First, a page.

Gulf States: Although relatively limited until recently, increasing investment from the Gulf has targeted local government elites who can ensure that projects proceed without due diligence or public transparency. While the Gulf states’ media presence and outreach has been less sizeable than that of other authoritarian regimes, they have been used to push back against local concerns about their investments in the region.
All of the authoritarian actors analyzed employ a mode of governing through personalized power that blurs the line between public and private resources. This has deep congruence throughout the region, where institutional mechanisms meant to ensure accountability and enforce the rule of law remain shallow. Opaque deal-making is notably facilitated by the weakness of independent media in the host countries, where Balkan political elites tend to dominate domestic media narratives through control of major broadcast stations and other key outlets. Under these conditions, authoritarian powers attempting to exert influence on leaders and publics through state media initiatives in the Western Balkans are pushing on an open door.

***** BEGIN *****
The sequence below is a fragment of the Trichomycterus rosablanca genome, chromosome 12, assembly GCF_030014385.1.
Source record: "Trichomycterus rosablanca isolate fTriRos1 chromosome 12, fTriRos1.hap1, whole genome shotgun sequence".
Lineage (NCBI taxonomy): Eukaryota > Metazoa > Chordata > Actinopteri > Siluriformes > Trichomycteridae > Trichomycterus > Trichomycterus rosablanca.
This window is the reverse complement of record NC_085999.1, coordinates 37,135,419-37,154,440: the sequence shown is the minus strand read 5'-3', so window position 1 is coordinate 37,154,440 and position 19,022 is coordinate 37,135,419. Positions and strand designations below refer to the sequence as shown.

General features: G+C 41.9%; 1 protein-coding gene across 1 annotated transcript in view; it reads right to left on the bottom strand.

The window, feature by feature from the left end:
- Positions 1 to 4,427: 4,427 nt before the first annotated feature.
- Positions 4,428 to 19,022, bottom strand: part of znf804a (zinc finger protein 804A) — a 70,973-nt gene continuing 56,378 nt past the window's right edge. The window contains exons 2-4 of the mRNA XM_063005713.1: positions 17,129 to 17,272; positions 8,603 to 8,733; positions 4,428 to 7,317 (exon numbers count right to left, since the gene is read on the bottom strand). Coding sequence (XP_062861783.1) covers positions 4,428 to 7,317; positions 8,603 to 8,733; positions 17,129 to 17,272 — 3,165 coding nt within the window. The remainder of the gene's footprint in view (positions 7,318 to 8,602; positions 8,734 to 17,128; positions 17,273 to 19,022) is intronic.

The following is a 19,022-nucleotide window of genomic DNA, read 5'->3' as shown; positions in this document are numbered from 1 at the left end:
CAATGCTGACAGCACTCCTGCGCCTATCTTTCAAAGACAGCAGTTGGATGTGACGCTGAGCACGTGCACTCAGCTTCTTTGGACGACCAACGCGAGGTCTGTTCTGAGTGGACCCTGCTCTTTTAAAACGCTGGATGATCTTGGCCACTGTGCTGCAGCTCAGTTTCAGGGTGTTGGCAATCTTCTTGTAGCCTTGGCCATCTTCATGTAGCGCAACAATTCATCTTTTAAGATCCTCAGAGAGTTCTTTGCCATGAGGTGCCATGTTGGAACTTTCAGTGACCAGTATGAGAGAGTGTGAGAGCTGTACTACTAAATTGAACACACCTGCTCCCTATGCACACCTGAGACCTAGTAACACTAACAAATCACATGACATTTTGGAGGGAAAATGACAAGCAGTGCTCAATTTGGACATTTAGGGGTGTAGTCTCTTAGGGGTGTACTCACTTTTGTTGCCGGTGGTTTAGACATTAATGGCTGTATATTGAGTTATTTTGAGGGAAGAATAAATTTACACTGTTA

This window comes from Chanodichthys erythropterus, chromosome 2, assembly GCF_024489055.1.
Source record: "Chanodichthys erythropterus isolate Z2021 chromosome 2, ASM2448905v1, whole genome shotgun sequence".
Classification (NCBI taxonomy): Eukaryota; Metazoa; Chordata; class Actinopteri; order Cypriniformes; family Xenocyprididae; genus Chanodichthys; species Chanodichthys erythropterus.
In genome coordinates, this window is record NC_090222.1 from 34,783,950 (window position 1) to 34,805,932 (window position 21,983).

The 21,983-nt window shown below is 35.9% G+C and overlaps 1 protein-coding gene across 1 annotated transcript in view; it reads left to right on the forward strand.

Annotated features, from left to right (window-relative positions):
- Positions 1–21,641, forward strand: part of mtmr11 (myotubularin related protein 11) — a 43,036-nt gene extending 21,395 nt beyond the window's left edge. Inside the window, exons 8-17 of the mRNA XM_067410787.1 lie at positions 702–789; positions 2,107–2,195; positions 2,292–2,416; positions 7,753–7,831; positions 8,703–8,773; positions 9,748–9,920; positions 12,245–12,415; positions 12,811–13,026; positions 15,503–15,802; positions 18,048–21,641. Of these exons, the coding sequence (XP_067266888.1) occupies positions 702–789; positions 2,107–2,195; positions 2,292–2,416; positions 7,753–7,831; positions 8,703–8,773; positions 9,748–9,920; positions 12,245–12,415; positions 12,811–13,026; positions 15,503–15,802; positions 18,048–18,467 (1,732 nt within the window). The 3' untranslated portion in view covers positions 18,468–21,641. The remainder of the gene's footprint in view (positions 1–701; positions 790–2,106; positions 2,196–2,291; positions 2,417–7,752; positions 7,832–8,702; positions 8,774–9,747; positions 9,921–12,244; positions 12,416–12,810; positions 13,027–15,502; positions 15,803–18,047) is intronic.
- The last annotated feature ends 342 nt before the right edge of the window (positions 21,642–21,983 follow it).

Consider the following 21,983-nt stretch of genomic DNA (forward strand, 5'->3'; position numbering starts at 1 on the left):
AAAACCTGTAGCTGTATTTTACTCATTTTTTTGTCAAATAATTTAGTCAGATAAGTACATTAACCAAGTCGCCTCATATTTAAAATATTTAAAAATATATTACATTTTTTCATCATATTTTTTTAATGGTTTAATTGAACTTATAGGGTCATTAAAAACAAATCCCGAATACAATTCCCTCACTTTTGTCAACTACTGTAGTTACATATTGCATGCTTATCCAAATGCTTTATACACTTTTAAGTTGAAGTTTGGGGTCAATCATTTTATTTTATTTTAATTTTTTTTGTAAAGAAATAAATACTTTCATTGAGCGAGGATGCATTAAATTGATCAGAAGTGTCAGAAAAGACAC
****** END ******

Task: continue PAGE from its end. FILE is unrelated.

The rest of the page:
While the direction and development of the societies in the Western Balkans will ultimately depend on the will of their citizens, external support for local advocates working to legally entrench democratic accountability is still essential. The Western Balkans are a front in what amounts to a world war of values, and the forces of democracy cannot afford to abandon it.
Those in the established democracies and in the Western Balkans who hold democratic rights and human freedoms dear need to make common cause. Indeed, their challenges are intertwined: Many familiar features of the Western Balkan media and public space are now on the rise across Europe and North America. The struggle to build accountable democracy in the Western Balkans is not separable from the defense of democracy in the rest of the world.
Image Credit: Dennis Jarvis / Flickr